Great, just remember that this stuff like delayed choices will be a pain in the ass to do, because it necessitate pretty intense usage of variables and probably some in page scripting. And please for the love of god, make a proper detailed outline to iron out every single plot inconsistency/out of character moment, then come back here.
Now I see you writing a character introduction without even knowing how the story's going to end and what not. Quite a shame to be honest, because I bet ya that doing it on the cuff like that will cause you having to go through each and every single line looking for plot holes and stuff plus there's a high chance of writing yourself in a corner.
Outlining is recommended in normal stories and a necessity in story games. Without it and your story will either be incomprehensible or bloated beyond belief. Having a nice backbone ready also makes writing for it a lot easier.
It's fun to brainstorm and stuff, but you have to cut the knot someday and just make a choice what you feel like it's right. I feel like you still have no firm idea what you want your story to be about, flip flopping between several ideas and such. Just mull over it for a few days. If the idea is good enough to stick with you over the course of several days, then you simply know it's right.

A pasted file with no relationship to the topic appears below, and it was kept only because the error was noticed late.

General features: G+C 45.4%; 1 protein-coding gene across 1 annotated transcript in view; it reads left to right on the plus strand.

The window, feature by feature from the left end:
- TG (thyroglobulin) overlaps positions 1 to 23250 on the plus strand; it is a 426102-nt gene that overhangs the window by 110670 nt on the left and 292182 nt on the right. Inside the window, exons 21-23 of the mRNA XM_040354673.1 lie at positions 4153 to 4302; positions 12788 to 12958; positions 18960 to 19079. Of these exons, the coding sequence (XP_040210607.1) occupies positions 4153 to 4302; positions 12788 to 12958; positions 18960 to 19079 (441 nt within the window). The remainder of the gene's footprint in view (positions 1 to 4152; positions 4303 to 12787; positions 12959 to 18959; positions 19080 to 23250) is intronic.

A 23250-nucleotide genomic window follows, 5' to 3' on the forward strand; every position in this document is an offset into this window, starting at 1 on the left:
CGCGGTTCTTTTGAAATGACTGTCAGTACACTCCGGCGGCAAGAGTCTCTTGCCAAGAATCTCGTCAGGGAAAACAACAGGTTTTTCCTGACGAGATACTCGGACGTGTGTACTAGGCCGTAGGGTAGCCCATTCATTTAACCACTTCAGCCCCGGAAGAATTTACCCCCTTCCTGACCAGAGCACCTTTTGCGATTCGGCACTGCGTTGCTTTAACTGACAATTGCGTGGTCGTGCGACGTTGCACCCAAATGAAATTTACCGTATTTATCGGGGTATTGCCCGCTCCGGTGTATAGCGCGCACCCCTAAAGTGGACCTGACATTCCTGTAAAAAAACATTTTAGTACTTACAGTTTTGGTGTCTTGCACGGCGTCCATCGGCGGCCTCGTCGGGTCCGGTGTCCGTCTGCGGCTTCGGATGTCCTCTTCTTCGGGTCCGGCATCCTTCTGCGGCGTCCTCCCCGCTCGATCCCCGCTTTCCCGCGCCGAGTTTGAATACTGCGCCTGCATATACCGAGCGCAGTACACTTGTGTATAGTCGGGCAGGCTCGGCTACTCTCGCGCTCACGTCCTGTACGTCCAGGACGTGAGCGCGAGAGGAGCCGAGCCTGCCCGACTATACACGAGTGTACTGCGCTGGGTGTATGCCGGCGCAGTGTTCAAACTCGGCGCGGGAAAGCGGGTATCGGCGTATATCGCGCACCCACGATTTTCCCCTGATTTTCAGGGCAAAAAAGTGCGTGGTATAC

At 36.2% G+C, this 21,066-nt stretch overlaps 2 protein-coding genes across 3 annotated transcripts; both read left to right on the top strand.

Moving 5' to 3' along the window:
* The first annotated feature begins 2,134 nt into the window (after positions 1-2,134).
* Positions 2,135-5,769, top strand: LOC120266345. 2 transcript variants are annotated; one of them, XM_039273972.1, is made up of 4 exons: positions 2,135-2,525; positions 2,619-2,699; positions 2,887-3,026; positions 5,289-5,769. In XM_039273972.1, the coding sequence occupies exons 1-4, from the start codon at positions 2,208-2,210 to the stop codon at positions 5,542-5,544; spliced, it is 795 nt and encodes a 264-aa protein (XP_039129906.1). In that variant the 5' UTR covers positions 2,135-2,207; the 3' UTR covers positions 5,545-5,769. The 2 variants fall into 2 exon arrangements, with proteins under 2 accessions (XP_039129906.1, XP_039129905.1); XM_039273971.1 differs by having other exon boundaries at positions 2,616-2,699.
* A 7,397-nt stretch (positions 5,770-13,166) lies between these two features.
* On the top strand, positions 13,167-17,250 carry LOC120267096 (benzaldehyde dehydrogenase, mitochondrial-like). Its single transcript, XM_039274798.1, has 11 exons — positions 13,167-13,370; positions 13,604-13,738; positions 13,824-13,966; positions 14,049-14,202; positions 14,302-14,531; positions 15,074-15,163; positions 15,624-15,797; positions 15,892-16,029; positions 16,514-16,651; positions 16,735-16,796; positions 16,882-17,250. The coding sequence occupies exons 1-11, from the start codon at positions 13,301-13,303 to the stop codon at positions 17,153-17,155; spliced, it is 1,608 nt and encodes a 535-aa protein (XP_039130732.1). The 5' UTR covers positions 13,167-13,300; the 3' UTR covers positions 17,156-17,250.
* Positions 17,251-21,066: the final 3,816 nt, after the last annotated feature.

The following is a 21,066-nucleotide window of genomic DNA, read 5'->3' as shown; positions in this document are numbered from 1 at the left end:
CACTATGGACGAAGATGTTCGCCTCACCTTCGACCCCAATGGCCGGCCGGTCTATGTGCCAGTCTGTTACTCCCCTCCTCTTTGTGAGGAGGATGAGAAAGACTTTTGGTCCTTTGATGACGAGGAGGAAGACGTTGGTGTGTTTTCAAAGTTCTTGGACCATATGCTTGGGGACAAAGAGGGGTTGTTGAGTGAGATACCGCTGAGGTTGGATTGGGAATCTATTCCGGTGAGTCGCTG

There was once a great piece of advice someone once had said: "write what only you can write."
Oh and extra tips how to get the rhythm right. Most of my poetry background comes from snippets of Latin I learnt in high school ehh, so take my words with a grain of salt. It takes a bit more care and time, but I find the iambic pentameter the easiest to use when doing English poetry stuff. here's the real good stuff.
If you read it out loud, it sounds very nice ehhyy?
V - V - V -
i KNEW a SIMple SOLdier BOY
who GRINNED in LIFE in EMPty JOY
Then there's the dactylic hexameter.
You also have the opposite of a iambe, the trochee, where the emphasis is mainly on the first syllable. Think it's a bit easier to achieve with Dutch, but I've also seen some English poems using this.
- v - v
DOUble TROUble GOES to HOLlow HALlow
More fun tricks with poetry
most of this stuff is easier in other languages, but I find that using these little tricks in word placement can emphasize things even more.
Its use is mainly to emphasize a certain contrast. The scheme goes like this. ABBA
He is a sheep, a wolf is his brother
A = he B =sheep B=wolf A= brother
You can also find this word arrangement in Shakespeare:
Who dotes, yet doubts, suspects, yet strong loves
A. B. B. A
Same concept as a chiasm, but this time with a ABAB structure. It's often used in proverbs.
The truth has legs and ran away; the lie has no legs and must stay
A. B. A. B